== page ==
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Architectural Invention in Renaissance Rome
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Book description

Villa Madama, Raphael's late masterwork of architecture, landscape, and decoration for the Medici popes, is a paradigm of the Renaissance villa. The creation of this important, unfinished complex provides a remarkable case study for the nature of architectural invention. Drawing on little known poetry describing the villa while it was on the drawing board, as well as ground plans, letters, and antiquities once installed there, Yvonne Elet reveals the design process to have been a dynamic, collaborative effort involving humanists as well as architects. She explores design as a self-reflexive process, and the dialectic of text and architectural form, illuminating the relation of word and image in Renaissance architectural practice. Her revisionist account of architectural design as a process engaging different systems of knowledge, visual and verbal, has important implications for the relation of architecture and language, meaning in architecture, and the translation of idea into form.

Reviews

'… what this book does splendidly is focus our attention on the roles of people other than patrons and architects - the advisers, many unnamed - in the production of architecture. In addition, it makes a fundamental contribution by asserting that the poetry associated with villas deserves to be considered as a key part of the process of those villas’ designs.'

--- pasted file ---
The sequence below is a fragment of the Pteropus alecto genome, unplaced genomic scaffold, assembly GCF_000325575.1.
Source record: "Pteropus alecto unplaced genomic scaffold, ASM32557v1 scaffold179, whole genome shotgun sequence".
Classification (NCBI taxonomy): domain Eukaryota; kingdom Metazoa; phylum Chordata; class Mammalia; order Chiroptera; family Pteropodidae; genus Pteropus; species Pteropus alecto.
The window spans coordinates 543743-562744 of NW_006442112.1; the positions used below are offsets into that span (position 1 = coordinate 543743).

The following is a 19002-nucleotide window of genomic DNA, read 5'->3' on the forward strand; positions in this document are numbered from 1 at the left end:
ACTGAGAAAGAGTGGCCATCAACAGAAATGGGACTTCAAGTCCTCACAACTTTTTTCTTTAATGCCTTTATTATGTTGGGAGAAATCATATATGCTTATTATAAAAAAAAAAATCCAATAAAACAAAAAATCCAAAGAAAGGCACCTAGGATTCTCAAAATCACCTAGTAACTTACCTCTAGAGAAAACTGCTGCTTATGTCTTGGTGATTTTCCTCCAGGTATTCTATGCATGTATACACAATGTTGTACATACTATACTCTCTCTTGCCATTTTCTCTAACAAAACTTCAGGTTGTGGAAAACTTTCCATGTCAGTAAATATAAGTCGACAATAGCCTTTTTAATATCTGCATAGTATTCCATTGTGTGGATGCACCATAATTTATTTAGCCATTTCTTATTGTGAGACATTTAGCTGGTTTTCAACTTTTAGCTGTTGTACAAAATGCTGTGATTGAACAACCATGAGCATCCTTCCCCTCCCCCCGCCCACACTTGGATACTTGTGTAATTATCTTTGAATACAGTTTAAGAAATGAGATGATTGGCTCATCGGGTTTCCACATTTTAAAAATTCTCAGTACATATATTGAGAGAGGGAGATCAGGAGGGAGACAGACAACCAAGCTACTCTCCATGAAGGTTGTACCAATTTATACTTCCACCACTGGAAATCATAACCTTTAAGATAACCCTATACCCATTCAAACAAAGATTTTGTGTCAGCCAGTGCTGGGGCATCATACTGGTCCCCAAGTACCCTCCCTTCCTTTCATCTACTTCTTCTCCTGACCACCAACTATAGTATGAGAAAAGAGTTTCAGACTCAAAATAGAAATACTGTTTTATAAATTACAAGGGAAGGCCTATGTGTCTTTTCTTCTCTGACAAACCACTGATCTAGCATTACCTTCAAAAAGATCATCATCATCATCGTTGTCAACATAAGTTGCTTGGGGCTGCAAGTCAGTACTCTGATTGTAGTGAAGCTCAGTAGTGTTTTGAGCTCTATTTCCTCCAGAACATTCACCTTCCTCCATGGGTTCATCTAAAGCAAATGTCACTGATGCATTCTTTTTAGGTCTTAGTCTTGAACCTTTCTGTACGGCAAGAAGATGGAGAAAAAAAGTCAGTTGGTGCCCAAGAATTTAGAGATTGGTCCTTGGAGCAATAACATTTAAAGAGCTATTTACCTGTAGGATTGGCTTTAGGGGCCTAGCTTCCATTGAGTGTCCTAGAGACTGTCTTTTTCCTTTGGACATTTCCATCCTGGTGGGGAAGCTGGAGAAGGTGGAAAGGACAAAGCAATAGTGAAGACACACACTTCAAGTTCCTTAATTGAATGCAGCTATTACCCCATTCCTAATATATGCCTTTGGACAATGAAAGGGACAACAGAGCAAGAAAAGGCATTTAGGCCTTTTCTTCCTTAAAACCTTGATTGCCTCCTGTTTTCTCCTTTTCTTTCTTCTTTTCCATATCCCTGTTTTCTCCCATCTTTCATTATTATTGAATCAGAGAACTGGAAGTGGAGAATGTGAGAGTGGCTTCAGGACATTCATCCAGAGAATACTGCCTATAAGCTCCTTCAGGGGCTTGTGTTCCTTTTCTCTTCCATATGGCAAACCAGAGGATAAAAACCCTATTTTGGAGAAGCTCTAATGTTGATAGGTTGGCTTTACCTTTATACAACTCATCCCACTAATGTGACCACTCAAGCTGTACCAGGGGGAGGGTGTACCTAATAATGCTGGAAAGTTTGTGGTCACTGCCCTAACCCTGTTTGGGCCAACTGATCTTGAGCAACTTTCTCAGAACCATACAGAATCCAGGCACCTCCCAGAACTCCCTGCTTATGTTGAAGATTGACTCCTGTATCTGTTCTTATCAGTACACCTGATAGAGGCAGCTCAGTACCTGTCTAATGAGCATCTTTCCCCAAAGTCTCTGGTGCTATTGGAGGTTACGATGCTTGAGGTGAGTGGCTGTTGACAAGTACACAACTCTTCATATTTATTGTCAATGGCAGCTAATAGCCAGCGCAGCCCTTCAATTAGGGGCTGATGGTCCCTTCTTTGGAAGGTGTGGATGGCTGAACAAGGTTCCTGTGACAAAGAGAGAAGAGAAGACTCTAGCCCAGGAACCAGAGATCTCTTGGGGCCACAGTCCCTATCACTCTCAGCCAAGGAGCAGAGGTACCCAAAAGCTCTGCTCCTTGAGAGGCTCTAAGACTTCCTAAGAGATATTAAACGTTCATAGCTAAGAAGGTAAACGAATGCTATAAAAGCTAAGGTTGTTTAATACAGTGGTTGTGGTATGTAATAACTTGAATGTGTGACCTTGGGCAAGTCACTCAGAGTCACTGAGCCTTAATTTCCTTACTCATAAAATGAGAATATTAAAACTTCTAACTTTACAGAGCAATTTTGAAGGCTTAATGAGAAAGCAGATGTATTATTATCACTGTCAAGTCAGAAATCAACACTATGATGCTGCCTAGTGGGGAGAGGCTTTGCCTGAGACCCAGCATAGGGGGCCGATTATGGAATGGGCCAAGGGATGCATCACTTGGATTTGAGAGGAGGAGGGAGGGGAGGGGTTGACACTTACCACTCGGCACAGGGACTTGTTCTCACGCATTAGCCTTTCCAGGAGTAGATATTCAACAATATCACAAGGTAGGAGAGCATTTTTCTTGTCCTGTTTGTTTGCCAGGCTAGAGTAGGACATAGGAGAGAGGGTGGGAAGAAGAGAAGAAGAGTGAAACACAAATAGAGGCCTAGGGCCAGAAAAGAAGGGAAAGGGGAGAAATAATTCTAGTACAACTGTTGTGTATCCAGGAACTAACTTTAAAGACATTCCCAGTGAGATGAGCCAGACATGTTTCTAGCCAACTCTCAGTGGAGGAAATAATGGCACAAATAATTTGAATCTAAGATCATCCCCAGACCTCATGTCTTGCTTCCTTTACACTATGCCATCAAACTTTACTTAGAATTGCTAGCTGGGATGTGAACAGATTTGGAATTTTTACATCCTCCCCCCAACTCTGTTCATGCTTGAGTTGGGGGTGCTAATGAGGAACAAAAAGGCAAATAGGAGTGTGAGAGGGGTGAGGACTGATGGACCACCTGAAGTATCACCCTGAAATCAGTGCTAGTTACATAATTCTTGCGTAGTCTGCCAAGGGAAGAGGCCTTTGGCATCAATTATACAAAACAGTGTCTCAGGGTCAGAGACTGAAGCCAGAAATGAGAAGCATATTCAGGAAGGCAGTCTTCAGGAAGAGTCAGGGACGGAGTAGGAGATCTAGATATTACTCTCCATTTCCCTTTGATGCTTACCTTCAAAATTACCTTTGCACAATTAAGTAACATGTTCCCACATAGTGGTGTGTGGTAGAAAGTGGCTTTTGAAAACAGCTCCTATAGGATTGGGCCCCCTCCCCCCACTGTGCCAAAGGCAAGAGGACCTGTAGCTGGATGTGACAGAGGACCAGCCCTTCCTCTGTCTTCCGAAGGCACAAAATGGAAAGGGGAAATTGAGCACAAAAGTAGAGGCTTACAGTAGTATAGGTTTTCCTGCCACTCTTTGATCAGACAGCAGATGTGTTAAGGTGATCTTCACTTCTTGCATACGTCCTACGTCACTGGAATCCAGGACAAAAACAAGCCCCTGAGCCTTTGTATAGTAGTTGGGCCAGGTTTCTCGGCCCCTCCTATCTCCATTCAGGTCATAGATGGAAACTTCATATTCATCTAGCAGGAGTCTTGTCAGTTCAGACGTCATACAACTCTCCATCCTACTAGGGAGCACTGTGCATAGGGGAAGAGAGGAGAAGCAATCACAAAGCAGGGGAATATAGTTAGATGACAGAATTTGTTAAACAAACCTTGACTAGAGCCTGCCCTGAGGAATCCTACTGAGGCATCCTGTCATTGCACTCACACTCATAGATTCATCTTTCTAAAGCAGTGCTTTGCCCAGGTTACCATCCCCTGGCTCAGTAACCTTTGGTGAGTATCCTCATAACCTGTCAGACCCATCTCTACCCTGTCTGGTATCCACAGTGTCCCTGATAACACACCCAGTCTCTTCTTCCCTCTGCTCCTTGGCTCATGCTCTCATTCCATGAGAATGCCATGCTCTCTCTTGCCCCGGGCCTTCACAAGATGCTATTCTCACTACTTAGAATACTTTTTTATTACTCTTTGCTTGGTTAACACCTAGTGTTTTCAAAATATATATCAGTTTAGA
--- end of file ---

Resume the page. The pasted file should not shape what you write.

Paul Davies Source: Journal of the Society of Architectural Historians

‘This substantial, original book makes significant contributions to our understanding of the architectural design process in early modern Rome … [Elet] moves effortlessly across traditional disciplinary boundaries, deftly interweaving different modes of analysis and a profound familiarity with myriad sources, primary and secondary … The book’s production value matches the quality of its concept and writing, with many well-chosen illustrations that evoke both the villa and the ideas in circulation around it quite nicely.’

Jessica Maier Source: Renaissance Quarterly

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